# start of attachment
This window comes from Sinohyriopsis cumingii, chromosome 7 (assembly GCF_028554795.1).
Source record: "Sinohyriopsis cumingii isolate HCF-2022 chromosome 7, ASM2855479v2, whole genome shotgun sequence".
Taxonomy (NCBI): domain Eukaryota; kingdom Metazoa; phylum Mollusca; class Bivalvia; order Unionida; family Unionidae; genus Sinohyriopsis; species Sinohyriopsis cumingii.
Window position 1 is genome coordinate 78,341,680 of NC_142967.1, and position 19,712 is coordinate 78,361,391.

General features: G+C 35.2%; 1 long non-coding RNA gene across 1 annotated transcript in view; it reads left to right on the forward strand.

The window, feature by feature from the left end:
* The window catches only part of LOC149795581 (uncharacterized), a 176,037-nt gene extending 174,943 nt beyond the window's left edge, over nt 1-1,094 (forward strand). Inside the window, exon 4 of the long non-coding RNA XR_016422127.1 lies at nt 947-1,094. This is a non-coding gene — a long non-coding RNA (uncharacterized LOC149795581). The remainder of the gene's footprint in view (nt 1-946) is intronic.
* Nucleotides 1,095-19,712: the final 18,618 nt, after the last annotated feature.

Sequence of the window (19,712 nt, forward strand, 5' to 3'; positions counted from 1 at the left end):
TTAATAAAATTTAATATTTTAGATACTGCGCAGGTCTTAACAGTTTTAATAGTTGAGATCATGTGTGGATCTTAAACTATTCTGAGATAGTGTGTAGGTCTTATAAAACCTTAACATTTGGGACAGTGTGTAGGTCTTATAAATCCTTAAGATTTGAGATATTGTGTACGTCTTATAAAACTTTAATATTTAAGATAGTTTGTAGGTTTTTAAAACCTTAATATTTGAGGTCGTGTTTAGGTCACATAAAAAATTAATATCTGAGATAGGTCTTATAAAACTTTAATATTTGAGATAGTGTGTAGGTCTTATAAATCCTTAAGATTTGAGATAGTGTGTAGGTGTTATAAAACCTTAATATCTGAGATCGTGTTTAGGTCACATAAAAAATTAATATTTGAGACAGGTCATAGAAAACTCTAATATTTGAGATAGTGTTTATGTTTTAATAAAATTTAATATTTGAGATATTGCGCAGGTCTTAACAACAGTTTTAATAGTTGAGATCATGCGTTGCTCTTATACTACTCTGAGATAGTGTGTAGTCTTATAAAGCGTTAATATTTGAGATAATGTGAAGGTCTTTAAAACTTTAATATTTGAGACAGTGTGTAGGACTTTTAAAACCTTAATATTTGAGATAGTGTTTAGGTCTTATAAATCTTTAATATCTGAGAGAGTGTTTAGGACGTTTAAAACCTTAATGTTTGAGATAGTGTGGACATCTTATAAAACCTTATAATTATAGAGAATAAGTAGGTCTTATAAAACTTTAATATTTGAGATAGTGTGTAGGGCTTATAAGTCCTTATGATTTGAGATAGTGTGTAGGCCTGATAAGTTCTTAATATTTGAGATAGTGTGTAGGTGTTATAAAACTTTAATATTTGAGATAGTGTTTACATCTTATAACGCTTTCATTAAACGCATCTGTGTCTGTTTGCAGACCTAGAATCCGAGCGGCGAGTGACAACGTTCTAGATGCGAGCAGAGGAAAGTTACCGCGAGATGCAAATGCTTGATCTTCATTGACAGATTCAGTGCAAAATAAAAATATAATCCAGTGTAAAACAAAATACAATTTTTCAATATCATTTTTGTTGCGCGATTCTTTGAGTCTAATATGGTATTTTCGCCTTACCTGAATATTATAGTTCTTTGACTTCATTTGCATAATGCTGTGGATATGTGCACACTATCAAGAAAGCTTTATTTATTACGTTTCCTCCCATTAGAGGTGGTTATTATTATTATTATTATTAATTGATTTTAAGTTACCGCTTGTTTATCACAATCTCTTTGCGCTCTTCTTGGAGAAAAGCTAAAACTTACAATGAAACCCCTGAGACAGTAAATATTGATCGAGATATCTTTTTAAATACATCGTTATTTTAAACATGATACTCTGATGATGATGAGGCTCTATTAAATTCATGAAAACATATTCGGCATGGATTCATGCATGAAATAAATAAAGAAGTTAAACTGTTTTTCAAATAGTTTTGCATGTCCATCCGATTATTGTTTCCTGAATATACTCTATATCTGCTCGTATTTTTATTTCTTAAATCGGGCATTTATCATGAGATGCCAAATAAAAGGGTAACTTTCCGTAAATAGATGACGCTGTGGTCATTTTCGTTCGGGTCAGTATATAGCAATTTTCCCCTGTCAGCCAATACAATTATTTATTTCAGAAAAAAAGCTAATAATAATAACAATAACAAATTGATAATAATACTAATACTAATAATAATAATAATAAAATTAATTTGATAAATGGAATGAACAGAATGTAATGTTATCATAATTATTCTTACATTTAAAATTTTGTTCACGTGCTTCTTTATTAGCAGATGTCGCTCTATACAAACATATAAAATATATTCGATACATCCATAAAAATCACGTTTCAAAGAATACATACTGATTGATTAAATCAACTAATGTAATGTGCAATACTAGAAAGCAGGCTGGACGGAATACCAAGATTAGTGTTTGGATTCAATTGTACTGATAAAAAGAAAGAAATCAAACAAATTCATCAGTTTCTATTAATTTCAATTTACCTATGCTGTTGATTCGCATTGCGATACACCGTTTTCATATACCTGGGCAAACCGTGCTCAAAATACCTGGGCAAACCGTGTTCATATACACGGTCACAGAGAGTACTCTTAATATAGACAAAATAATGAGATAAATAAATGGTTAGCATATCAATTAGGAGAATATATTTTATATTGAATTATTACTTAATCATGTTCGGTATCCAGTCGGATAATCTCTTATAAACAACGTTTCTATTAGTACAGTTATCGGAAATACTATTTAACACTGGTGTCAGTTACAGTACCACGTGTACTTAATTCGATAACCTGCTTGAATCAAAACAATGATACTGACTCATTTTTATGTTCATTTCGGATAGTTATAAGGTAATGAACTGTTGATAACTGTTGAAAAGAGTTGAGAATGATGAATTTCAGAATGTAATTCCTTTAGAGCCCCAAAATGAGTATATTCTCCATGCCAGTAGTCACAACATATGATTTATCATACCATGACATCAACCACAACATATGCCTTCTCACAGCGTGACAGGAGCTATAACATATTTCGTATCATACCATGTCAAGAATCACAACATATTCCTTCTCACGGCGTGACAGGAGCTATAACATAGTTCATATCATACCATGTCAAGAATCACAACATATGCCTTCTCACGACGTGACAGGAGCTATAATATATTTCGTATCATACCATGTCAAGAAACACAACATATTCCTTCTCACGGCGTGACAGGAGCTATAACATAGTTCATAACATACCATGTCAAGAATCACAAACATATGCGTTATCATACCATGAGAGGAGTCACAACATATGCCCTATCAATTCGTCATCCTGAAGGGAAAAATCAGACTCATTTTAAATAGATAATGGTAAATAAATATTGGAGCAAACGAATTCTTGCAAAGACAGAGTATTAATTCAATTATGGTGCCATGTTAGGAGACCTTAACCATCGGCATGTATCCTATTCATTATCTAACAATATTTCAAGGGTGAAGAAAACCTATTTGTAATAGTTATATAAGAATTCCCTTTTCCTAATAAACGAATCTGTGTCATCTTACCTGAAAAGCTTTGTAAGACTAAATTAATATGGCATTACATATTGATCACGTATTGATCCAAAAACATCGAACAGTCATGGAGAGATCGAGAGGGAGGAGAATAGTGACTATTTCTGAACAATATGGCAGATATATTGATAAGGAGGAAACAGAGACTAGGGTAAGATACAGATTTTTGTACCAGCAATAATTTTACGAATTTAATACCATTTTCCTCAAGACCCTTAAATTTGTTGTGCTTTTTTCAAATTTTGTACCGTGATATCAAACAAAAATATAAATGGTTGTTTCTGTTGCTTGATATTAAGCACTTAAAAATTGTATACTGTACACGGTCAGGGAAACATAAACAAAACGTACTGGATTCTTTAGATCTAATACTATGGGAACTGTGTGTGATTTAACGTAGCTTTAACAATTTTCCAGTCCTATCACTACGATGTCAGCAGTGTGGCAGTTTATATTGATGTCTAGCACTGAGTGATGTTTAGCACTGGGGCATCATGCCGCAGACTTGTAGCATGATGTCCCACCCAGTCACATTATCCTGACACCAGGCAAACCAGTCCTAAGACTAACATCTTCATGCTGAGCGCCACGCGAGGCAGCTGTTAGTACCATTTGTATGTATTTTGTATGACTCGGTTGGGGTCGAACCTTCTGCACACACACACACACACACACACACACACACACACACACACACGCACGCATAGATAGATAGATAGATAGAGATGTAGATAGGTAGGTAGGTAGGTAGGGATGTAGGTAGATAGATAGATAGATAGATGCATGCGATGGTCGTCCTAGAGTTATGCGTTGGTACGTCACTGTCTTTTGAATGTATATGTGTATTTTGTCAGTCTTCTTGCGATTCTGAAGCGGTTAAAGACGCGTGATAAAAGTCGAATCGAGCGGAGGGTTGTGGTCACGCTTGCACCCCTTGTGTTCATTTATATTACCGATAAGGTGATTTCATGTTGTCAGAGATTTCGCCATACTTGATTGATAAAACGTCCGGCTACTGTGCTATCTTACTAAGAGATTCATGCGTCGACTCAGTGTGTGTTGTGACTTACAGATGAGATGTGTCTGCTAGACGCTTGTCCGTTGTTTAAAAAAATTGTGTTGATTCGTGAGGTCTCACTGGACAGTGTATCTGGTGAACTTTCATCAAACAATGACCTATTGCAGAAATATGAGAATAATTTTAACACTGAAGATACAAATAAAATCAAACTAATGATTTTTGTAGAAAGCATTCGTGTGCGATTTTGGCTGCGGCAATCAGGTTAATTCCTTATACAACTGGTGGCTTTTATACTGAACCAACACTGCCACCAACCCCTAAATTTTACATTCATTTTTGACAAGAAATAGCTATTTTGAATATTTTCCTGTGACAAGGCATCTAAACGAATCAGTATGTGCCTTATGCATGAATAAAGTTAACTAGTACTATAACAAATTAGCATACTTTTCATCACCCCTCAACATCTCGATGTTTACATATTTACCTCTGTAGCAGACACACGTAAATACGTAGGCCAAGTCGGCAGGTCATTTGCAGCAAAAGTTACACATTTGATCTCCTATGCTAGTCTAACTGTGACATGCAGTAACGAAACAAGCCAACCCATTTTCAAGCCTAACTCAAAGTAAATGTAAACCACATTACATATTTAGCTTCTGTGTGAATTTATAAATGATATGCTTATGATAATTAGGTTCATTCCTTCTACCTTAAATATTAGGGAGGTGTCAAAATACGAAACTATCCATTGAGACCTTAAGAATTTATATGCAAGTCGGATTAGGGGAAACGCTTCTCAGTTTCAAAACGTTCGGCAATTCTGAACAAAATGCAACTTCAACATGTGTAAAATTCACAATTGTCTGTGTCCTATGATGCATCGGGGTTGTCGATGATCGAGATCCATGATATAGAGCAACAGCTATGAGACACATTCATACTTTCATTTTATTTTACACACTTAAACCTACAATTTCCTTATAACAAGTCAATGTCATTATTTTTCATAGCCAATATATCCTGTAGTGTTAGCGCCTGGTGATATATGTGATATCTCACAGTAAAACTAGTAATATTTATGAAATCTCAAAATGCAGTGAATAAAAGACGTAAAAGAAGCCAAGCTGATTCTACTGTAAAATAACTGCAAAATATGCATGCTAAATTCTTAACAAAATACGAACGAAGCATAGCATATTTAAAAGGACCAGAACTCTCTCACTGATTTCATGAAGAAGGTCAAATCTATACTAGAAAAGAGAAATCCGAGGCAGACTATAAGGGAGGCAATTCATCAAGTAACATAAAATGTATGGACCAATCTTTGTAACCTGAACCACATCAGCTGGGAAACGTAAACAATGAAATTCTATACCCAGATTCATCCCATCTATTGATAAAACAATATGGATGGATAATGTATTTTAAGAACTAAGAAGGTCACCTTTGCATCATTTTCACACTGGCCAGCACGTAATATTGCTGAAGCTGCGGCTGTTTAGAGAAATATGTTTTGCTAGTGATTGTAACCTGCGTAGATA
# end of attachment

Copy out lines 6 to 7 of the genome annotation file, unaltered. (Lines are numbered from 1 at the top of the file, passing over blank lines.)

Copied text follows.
The window, feature by feature from the left end:
* The window catches only part of LOC149795581 (uncharacterized), a 176,037-nt gene extending 174,943 nt beyond the window's left edge, over nt 1-1,094 (forward strand). Inside the window, exon 4 of the long non-coding RNA XR_016422127.1 lies at nt 947-1,094. This is a non-coding gene — a long non-coding RNA (uncharacterized LOC149795581). The remainder of the gene's footprint in view (nt 1-946) is intronic.